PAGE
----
So far we’ve talked a lot about knowledge and experience, but we haven’t said much about how a translator might acquire them. What specific qualifications might we expect to see on the perfect translator’s CV? A bachelor’s degree is a good bet, either in a foreign language (presumably their source language) or in their specialist field. If it’s the latter, then presumably they picked up the language through some non-academic means. Perhaps they were brought up bilingual by their parents, or else were born in one country and moved to another while still young. Perhaps they’ve spent some extended time in their source-language country later in life, although in that case we’d want to make sure their linguistic and cultural knowledge of the target language is still up to scratch. Professional experience in a specialist subject is always handy, too, and some translators may also have some kind of postgraduate qualification in translation – a master’s degree, perhaps, or some form of professional accreditation from a reputable translators’ association.
And what about the kinds of skills that our translator will put to work on each project? Attention to detail is a big one, of course, both for identifying little nuances of meaning in the source text and for proofreading their own work. Everyone makes mistakes sometimes, but a professional translator will spot their own mistakes whenever possible and correct them. The perfect translator should also be an independent thinker: able to research subjects in order to write about them authoritatively, and also capable of resolving problems for themselves – things like ambiguities in the source text, or potential factual errors that may need correction.
These last few things are important because the average freelance translator tends to work alone: their contact with clients and agencies may be primarily by phone or by email, and time differences between different countries might mean that their working hours don’t line up particularly well with their customers’ hours of business. As such, a translator will sometimes only have themselves to rely upon. This also means that the perfect translator needs discipline. There’s nobody looking over your shoulder when you work from home, no boss to watch exactly what time you clock in and out each day. The temptation, therefore, can be to procrastinate, to let yourself get distracted by things other than the task in front of you. But a disciplined professional translator will resist that temptation and ensure the job gets done promptly and effectively. They don’t need peer pressure to get things done.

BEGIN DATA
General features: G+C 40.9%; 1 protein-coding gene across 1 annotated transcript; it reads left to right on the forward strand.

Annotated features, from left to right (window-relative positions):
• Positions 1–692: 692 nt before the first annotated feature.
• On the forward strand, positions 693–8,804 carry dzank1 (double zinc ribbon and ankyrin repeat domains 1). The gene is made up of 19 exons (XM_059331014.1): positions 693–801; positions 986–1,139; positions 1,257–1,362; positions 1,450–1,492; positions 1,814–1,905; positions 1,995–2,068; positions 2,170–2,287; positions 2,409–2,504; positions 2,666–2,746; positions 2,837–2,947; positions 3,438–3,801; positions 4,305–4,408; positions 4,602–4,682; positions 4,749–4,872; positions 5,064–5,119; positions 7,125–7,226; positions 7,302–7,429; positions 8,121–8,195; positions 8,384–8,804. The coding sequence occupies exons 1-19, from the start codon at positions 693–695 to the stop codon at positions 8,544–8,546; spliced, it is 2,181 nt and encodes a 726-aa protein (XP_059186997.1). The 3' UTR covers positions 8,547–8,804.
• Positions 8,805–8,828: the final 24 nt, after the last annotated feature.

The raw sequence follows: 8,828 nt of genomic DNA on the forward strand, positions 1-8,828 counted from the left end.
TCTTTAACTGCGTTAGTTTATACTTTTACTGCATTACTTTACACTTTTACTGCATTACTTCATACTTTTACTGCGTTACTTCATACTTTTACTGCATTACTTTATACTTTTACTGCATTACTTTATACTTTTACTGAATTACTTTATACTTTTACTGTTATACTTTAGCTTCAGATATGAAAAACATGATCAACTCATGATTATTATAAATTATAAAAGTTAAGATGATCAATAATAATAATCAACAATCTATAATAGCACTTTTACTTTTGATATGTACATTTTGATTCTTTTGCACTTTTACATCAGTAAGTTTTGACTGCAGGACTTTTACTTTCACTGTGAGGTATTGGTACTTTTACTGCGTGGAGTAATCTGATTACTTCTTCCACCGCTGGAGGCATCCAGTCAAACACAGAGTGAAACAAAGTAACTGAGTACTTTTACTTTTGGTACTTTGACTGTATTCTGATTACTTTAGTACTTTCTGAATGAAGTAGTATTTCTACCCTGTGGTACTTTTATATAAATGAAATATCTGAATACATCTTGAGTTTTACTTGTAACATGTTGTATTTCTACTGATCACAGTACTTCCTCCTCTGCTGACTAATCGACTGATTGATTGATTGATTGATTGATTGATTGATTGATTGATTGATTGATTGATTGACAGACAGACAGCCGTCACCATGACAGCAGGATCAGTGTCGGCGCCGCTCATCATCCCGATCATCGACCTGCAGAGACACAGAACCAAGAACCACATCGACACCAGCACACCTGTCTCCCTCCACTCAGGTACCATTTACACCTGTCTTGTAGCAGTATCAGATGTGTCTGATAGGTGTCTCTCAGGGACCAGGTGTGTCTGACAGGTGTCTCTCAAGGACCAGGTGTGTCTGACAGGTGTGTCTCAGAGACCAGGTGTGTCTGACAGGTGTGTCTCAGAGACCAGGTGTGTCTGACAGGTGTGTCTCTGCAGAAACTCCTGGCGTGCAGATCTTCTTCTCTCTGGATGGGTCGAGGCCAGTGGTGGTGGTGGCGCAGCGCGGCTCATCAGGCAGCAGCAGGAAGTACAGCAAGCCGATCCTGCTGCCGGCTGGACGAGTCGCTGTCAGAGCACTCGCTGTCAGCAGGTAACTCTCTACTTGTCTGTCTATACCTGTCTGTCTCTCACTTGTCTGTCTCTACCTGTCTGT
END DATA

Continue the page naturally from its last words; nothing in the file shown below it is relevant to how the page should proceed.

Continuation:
Finally, the perfect translator needs a sense of professionalism. This is a difficult thing to nail down precisely: in part, it’s the sum of all the qualities we’ve already mentioned, but it’s also more than that. It’s about respecting client confidentiality, since translators often work with sensitive or privileged information. It’s about taking the job seriously, treating it as a career rather than a hobby. And ultimately, it’s about respect: the perfect translator should respect themselves, their customers and the work that they do. So if you want to spot a real professional, by all means look for all of these qualifications and skills – but also look for the ones that are open and honest with you, the ones who care as much about your business as you do. These are the translators that you can really count on when it matters.